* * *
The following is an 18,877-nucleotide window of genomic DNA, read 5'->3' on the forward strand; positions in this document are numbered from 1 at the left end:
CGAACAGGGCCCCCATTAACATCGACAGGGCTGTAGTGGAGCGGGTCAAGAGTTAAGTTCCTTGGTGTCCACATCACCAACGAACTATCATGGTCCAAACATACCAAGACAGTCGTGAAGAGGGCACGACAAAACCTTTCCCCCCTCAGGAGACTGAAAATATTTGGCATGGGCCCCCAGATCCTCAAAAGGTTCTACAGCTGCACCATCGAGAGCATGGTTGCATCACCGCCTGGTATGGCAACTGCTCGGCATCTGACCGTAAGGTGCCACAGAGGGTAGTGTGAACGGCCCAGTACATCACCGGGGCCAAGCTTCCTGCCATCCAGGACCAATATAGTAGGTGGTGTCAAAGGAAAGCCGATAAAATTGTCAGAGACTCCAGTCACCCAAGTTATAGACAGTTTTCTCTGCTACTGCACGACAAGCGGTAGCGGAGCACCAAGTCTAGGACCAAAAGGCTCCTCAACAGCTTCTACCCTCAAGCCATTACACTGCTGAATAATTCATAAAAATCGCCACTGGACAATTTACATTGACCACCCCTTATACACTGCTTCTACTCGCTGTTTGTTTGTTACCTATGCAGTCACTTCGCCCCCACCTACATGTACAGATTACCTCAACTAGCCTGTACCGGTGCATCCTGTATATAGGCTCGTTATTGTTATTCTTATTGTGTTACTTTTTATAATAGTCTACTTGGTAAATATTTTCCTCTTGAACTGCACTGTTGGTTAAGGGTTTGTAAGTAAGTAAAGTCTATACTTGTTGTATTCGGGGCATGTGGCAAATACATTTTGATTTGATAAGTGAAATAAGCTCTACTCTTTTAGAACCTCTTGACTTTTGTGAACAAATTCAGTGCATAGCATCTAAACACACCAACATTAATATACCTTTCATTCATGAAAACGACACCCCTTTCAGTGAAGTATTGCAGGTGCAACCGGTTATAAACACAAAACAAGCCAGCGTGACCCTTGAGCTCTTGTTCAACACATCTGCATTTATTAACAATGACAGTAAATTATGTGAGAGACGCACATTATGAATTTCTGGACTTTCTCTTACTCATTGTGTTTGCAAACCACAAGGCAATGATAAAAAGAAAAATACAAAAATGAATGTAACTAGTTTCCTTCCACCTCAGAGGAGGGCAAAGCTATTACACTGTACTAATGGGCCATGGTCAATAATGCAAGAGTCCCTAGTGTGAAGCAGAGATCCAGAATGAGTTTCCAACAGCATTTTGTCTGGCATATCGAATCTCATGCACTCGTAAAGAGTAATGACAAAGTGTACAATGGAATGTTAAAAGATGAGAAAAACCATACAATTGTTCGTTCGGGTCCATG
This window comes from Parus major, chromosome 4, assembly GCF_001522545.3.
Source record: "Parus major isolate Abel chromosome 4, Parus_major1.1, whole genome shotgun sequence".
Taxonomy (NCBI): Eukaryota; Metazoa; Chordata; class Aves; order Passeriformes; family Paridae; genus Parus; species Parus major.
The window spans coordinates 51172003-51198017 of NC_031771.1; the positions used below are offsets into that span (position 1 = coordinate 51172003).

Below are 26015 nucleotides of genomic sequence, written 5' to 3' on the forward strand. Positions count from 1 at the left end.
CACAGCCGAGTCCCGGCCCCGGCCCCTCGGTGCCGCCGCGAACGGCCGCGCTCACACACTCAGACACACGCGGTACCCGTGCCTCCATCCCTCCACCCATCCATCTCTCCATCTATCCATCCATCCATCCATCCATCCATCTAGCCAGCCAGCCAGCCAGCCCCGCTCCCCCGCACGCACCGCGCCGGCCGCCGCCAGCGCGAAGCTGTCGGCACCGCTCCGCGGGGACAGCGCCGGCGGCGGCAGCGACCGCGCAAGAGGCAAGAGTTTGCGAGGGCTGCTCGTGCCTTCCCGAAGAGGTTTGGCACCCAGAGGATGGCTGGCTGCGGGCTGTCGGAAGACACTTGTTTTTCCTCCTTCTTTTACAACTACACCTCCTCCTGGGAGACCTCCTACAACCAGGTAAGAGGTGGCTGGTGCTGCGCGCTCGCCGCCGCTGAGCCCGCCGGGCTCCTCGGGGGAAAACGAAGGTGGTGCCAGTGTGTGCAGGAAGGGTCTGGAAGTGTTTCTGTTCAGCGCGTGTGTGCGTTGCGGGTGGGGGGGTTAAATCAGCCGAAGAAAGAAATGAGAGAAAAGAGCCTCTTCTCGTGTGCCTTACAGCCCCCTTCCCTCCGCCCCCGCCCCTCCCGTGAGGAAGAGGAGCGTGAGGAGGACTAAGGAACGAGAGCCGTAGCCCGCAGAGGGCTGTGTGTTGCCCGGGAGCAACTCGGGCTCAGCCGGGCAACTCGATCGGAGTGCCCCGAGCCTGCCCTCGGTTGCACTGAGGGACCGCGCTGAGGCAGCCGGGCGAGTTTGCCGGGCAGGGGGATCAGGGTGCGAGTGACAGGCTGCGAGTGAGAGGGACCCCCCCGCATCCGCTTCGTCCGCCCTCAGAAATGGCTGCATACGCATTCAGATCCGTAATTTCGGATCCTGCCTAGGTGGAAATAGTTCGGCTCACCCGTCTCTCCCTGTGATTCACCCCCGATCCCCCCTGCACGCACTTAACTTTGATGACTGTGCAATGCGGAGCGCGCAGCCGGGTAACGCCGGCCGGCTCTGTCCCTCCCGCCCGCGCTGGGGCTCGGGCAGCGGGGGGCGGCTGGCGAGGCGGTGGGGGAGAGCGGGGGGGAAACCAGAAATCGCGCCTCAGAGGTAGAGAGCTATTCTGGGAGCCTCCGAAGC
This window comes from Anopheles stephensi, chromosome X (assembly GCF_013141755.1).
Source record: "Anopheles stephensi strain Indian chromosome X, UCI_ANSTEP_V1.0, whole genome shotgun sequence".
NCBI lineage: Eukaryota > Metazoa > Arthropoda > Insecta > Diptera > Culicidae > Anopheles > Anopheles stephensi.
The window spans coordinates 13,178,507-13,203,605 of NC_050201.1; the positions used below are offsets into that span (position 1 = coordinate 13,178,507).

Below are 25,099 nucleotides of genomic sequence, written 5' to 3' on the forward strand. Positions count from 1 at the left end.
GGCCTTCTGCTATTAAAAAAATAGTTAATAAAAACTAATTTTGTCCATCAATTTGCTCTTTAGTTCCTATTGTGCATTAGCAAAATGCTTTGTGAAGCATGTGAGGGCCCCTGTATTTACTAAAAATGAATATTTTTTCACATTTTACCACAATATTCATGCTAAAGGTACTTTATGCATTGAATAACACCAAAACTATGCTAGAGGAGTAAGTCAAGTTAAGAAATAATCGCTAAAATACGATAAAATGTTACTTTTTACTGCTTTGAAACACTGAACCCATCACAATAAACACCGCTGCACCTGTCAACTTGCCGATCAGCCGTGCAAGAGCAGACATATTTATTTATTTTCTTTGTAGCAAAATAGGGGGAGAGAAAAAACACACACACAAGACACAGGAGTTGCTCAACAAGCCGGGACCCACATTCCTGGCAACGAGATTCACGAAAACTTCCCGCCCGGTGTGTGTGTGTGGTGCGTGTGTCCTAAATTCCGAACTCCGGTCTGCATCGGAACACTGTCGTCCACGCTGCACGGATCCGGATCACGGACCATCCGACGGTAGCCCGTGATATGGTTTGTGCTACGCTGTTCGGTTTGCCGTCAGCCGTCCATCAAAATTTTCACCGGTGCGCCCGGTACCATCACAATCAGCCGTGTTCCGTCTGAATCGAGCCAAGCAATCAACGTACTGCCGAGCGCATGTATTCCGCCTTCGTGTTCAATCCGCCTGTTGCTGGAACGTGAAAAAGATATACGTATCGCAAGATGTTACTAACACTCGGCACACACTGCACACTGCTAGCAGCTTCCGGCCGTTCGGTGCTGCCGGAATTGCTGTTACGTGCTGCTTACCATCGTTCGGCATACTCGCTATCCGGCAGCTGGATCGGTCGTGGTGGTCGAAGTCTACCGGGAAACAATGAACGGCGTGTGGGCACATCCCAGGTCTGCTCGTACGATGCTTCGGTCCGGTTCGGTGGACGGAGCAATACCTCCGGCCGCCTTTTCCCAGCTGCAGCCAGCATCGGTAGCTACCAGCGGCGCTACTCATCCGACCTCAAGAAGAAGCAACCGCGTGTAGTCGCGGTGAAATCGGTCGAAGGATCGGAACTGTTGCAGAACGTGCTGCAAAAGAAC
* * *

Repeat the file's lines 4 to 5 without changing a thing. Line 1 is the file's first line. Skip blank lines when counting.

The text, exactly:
Source record: "Parus major isolate Abel chromosome 4, Parus_major1.1, whole genome shotgun sequence".
Taxonomy (NCBI): Eukaryota; Metazoa; Chordata; class Aves; order Passeriformes; family Paridae; genus Parus; species Parus major.